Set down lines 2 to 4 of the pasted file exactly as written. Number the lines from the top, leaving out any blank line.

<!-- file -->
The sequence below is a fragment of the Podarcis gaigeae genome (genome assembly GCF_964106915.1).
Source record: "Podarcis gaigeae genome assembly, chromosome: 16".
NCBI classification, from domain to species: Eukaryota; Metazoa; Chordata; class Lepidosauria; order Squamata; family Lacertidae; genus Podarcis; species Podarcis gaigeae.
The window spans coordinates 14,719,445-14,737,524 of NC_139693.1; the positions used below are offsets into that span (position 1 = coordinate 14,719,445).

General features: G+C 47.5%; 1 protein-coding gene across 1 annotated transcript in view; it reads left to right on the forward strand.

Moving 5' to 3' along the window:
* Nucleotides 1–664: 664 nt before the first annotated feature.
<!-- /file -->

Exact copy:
Source record: "Podarcis gaigeae genome assembly, chromosome: 16".
NCBI classification, from domain to species: Eukaryota; Metazoa; Chordata; class Lepidosauria; order Squamata; family Lacertidae; genus Podarcis; species Podarcis gaigeae.
The window spans coordinates 14,719,445-14,737,524 of NC_139693.1; the positions used below are offsets into that span (position 1 = coordinate 14,719,445).